Street Market Impressions

April 30, 2010

Thailand, 2010: This is one of the street markets in Bangkok where tourists can buy all kinds of clothes, souvenirs, furniture, art…basically everything! It’s a unique atmosphere, in dim light with stall after stall. It’s hot and humid and the people working here spend the whole day in a neon lit box, waiting for people to buy something. The atmosphere is rather peaceful though. Thais are not aggressive sellers and you can spend the whole day strolling through the market without being pulled inside all the time. In China I usually get claustrophobic after one hour.

I am surprised that it was possible to take images with my Hasselblad and a Fuji Provia400x slide film. Fortunately, neon light is a superb source of lighting for photography!

Here are the images:


bali beach encounter

May 15, 2009

Bali, April 2009
Bali 07

This image was taken during a week’s holiday in Bali in April 2009. The guy was one of our scuba-diving guides. Everyone was very cheerful and friendly. Bali is a wonderful place with friendly people and it is very easy to photograph.
The photograph was taken with a hasselblad 500cm and a 60mm wide angle lens on TMX400 film. I like the light you get at a beach. The sun is very bright but the indirect light is filtered by palm trees. The fact that the sand in Bali is (volcanic) black and therefor doesn’t reflect as much as white sand also contributes to the lighting conditions.

The overexposed sky first seemed to be a problem. Viewing the end result i find that it actually provides a nice white backdrop for the portrait.


After I wrote a short summary about the Leica M3 some months ago, this time I would like to introduce one more of my favorite cameras, the Hasselblad 500C/M which I have been using for a couple of years.
Again: This is not about technical questions or lens quality. Technical reviews are all over the web and I have to admit that I do not care very much about them. For me a camera is mostly about user friendliness, durability and the “look” of the images, while my favorite look can be quite contrary to the common perception of “quality”.

The Hasselblad is a 6×6 medium format film camara that has been around for many decades. The design of Hasselblad’s V-series cameras hasn’t changed very much since the 1930s. That’s why it doesn’t really matter if I talk about the 500C, the 500C/M, 501 CW or any others. They are all very similar. It’s basically a modular system. The corpus + mirror, the waist level viewfinder, film cassette, and the lens are all separate and can be disassembled very easily. Every part is exchangeable and can be bought seperately. This makes the hasselblad a truly professional camera.
The Hasselblad is mainly designed to be a studio camera. It is clunky and quite heavy, the mirror is loud and it works better with a tripod. Even though compared to today’s professional DSLRs I find that the weight seems to be rather moderate. I use it a lot on the street and during travels because I like the high image resolution and the fact that I don’t need to raise the camera to my eyes when taking pictures of people.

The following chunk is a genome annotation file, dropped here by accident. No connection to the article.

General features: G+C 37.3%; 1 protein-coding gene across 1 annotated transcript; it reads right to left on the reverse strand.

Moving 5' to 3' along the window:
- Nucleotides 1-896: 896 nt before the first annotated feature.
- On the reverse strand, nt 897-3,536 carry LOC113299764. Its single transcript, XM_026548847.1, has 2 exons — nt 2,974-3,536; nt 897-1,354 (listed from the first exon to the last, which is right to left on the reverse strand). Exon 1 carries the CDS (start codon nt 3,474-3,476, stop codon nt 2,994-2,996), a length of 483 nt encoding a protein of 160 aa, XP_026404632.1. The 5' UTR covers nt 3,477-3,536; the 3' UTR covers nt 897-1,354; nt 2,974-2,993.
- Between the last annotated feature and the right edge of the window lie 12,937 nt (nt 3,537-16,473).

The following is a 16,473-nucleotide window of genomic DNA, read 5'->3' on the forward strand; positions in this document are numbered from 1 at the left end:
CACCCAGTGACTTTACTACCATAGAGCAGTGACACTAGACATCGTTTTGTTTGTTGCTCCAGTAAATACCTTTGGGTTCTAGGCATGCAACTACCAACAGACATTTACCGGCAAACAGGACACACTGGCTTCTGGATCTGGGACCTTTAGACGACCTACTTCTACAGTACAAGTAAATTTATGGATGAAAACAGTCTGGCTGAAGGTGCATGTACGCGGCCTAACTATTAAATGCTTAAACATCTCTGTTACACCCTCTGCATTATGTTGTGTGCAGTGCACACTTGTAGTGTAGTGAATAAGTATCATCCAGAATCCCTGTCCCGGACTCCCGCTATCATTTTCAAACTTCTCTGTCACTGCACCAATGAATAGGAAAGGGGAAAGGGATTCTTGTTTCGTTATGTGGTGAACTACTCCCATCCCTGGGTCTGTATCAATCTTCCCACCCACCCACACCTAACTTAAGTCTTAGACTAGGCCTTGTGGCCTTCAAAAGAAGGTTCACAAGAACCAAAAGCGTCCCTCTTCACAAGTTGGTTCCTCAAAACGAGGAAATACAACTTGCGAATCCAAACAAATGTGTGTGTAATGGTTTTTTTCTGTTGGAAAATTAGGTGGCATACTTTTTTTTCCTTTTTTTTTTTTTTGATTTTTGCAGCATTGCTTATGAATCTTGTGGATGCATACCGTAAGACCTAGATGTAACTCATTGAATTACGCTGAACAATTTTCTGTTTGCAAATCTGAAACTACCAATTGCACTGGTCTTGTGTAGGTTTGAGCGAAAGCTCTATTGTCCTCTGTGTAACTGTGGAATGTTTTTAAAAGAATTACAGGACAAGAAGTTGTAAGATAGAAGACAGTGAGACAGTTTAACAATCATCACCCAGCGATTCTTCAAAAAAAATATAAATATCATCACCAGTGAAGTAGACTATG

What makes the Hasselblad special and in my view superior to other Medium Format systems is the quality of its viewfinder. Its waist level finder (especially with the accumate version) is the biggest and brightest that I know. Looking through that viewfinder is almost like a three dimensional experience. Together with the super sharp Zeiss lenses this produces christal clear images. This combination of sharp lenses with a very bright viewfinder makes the “Hassi” perfect for portrait photography, fashion, and (in my view) medium format street photography.

Hasselblad cameras are widely available on the second hand market. Older models like the 500CM are not very expensive anymore and are often sold as a package version, together with lens ad film back. This is not necessarily the best option. I advise everybody not to buy an old mechanical camera without personal inspection. There is a lot that can be spoiled, especially in a Hasselblad that has the shutter in its lens and needs all mechanical connections to be perfectly working.
Another weak point is the film back. I have struggled quite a lot with light leaks in “cheap” second hand film backs. This is particular annoying when you come back from a trip to Tibet only to find out that 70% of your output is spoiled. So I advise everybody to buy a new film back, even though it’s not cheap (at all!). The same applies for lenses!

The Hasselblad is not only a beautiful classic camera but also quite a bargain compared to a professional digital system. The handling is not easy in the beginning, but the results can be stunning. No wonder it was the medium format system of choice for many famous photographers incl. Ansel Adams, Diane Arbus, Richard Avedon etc etc etc…